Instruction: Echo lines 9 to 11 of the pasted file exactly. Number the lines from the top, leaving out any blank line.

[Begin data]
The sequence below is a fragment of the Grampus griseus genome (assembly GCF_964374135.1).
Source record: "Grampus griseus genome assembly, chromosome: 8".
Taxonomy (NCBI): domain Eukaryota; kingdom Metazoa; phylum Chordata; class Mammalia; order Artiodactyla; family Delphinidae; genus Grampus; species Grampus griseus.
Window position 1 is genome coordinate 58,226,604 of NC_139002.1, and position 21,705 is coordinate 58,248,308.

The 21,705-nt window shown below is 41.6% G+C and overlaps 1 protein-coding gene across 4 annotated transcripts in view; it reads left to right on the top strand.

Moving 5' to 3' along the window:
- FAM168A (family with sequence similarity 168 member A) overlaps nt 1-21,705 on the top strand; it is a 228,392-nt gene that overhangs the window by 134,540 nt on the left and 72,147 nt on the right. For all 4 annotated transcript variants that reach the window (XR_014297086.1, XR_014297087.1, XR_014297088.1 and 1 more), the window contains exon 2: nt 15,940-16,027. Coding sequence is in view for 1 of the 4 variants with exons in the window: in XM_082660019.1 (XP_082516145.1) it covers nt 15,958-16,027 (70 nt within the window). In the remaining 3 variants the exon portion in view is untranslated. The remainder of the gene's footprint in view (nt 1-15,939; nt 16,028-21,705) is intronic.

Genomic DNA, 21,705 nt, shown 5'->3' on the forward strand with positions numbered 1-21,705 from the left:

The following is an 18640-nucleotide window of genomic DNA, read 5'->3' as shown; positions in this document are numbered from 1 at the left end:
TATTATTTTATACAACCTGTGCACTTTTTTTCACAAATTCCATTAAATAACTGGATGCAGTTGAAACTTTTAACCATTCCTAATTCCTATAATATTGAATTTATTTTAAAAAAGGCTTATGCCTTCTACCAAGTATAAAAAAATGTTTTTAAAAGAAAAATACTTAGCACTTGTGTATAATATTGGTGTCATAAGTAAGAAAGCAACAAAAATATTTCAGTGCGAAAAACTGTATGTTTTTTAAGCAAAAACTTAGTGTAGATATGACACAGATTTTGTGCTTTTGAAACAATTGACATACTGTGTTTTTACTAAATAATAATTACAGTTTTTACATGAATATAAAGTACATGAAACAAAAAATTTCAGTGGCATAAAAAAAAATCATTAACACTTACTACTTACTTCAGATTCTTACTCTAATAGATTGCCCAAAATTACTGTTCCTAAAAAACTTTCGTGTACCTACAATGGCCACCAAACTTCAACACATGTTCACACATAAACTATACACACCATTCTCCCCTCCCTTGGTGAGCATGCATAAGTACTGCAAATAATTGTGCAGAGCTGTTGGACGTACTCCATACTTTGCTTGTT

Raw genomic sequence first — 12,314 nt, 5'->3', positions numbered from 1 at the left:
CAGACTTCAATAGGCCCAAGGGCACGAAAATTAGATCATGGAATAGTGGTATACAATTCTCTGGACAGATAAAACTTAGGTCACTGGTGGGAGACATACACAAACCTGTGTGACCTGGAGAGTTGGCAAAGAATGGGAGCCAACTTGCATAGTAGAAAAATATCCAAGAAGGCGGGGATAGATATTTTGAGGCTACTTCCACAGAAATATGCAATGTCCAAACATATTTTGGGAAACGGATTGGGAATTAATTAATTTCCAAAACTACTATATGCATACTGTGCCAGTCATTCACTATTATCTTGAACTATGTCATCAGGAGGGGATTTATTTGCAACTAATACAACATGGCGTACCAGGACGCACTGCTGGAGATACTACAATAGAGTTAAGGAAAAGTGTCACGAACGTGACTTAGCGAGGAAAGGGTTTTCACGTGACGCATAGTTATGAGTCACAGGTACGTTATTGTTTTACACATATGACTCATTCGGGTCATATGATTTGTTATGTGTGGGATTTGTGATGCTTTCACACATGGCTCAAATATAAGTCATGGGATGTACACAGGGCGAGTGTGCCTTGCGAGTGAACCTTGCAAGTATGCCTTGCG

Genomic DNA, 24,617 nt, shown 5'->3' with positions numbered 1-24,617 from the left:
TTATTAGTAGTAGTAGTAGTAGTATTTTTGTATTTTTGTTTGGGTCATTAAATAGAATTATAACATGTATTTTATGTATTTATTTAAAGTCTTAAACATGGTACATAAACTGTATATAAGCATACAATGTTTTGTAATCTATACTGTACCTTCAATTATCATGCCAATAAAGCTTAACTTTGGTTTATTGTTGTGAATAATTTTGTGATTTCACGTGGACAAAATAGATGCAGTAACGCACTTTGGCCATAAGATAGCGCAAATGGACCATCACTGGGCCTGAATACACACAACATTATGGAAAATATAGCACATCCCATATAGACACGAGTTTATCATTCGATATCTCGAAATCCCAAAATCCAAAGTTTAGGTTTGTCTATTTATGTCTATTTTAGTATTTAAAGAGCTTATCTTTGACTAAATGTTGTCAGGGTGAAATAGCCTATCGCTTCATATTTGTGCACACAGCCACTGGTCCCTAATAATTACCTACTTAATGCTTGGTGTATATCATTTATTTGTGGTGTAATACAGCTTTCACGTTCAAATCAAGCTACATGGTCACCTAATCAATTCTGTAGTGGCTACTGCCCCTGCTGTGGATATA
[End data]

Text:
The following is an 18640-nucleotide window of genomic DNA, read 5'->3' as shown; positions in this document are numbered from 1 at the left end:
TATTATTTTATACAACCTGTGCACTTTTTTTCACAAATTCCATTAAATAACTGGATGCAGTTGAAACTTTTAACCATTCCTAATTCCTATAATATTGAATTTATTTTAAAAAAGGCTTATGCCTTCTACCAAGTATAAAAAAATGTTTTTAAAAGAAAAATACTTAGCACTTGTGTATAATATTGGTGTCATAAGTAAGAAAGCAACAAAAATATTTCAGTGCGAAAAACTGTATGTTTTTTAAGCAAAAACTTAGTGTAGATATGACACAGATTTTGTGCTTTTGAAACAATTGACATACTGTGTTTTTACTAAATAATAATTACAGTTTTTACATGAATATAAAGTACATGAAACAAAAAATTTCAGTGGCATAAAAAAAAATCATTAACACTTACTACTTACTTCAGATTCTTACTCTAATAGATTGCCCAAAATTACTGTTCCTAAAAAACTTTCGTGTACCTACAATGGCCACCAAACTTCAACACATGTTCACACATAAACTATACACACCATTCTCCCCTCCCTTGGTGAGCATGCATAAGTACTGCAAATAATTGTGCAGAGCTGTTGGACGTACTCCATACTTTGCTTGTT

Raw genomic sequence first — 12,314 nt, 5'->3', positions numbered from 1 at the left: